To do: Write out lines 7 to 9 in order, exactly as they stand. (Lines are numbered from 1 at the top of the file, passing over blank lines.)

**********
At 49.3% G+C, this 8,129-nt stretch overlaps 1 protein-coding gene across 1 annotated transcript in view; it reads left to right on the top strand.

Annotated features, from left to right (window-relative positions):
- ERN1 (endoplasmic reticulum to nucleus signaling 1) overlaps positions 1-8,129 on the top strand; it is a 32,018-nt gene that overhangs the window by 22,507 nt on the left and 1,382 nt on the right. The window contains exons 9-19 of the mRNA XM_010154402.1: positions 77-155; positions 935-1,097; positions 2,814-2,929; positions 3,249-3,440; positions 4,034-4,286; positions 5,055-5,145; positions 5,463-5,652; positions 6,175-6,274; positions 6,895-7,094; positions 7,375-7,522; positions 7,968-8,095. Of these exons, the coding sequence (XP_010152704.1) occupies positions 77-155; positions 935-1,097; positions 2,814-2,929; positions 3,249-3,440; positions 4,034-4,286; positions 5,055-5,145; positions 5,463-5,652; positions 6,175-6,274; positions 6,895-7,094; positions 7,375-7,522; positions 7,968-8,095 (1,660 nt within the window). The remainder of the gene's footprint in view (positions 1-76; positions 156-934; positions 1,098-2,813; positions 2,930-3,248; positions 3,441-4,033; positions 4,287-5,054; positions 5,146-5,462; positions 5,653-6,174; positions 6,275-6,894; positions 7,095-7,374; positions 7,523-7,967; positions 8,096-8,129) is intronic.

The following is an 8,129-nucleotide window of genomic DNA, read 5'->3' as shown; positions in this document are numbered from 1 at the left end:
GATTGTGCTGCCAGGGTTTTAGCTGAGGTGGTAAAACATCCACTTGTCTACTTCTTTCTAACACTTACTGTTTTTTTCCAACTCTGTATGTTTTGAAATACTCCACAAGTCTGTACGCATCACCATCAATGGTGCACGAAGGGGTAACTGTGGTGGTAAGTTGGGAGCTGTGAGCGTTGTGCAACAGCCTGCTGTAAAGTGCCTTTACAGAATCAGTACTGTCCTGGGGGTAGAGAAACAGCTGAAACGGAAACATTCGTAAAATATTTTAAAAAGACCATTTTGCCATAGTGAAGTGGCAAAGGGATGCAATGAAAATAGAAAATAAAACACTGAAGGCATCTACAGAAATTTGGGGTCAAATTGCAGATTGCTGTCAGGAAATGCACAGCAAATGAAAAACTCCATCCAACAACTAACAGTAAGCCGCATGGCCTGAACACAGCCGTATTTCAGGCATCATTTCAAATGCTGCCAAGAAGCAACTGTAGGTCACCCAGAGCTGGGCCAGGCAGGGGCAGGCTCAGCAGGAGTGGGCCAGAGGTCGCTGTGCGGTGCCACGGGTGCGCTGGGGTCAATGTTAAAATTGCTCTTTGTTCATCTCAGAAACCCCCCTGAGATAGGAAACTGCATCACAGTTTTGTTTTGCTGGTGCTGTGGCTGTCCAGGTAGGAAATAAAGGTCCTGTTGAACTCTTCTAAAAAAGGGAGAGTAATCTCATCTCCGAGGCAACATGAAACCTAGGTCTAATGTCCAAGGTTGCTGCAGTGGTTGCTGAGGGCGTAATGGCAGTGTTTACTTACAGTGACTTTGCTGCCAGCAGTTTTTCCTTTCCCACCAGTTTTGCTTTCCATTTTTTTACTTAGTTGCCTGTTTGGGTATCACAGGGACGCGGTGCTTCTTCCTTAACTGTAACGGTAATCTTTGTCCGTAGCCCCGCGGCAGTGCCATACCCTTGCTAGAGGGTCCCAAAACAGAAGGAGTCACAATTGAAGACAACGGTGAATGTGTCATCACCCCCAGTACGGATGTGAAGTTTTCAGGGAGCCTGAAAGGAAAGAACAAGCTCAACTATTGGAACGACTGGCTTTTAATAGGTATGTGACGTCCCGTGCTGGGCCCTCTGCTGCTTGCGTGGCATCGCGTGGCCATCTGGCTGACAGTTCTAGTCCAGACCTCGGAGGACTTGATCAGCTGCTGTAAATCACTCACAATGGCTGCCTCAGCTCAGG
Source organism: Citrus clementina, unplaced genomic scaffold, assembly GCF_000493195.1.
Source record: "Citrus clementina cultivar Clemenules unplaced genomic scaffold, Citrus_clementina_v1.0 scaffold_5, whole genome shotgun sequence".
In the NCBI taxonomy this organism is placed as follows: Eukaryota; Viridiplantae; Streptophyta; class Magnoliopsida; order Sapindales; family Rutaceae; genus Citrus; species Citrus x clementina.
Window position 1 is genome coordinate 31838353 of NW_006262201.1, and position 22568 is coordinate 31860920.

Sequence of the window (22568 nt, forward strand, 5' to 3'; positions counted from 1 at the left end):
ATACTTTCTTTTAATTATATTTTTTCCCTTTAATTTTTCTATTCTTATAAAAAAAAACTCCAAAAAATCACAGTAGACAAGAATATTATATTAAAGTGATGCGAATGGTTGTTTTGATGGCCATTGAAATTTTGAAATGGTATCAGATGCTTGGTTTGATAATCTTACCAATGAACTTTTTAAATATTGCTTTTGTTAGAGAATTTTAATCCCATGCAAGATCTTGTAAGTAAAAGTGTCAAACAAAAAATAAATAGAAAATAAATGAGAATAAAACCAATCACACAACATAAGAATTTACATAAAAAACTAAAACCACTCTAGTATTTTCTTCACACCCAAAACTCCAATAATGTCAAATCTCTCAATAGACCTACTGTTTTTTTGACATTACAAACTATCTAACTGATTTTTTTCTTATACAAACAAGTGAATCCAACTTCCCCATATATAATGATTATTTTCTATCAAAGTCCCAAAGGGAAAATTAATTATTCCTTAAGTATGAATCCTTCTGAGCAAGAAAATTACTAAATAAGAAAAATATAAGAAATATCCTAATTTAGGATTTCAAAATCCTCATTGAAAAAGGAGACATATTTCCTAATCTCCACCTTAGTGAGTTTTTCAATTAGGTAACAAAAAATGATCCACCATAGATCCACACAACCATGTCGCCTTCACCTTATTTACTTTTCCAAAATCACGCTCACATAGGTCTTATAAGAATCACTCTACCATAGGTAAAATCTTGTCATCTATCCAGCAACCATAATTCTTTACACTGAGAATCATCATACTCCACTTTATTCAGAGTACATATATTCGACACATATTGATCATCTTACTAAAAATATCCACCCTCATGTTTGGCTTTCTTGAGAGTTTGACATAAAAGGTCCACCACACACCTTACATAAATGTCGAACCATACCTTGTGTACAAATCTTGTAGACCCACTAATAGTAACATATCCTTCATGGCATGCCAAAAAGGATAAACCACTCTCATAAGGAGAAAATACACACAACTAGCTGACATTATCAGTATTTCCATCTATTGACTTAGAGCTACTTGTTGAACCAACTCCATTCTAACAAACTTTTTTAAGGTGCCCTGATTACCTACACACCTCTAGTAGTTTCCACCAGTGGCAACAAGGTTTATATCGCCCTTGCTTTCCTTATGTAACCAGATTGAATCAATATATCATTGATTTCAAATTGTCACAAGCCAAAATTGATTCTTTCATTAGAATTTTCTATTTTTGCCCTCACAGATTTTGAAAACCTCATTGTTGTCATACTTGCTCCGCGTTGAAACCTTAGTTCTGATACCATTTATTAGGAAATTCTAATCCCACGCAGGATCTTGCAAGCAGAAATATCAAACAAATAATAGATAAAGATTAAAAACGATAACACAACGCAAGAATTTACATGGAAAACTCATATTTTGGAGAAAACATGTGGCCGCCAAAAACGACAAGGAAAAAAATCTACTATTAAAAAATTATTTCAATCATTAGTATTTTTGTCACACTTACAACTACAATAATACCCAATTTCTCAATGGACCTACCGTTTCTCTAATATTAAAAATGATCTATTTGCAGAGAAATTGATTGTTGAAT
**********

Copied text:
Source record: "Citrus clementina cultivar Clemenules unplaced genomic scaffold, Citrus_clementina_v1.0 scaffold_5, whole genome shotgun sequence".
In the NCBI taxonomy this organism is placed as follows: Eukaryota; Viridiplantae; Streptophyta; class Magnoliopsida; order Sapindales; family Rutaceae; genus Citrus; species Citrus x clementina.
Window position 1 is genome coordinate 31838353 of NW_006262201.1, and position 22568 is coordinate 31860920.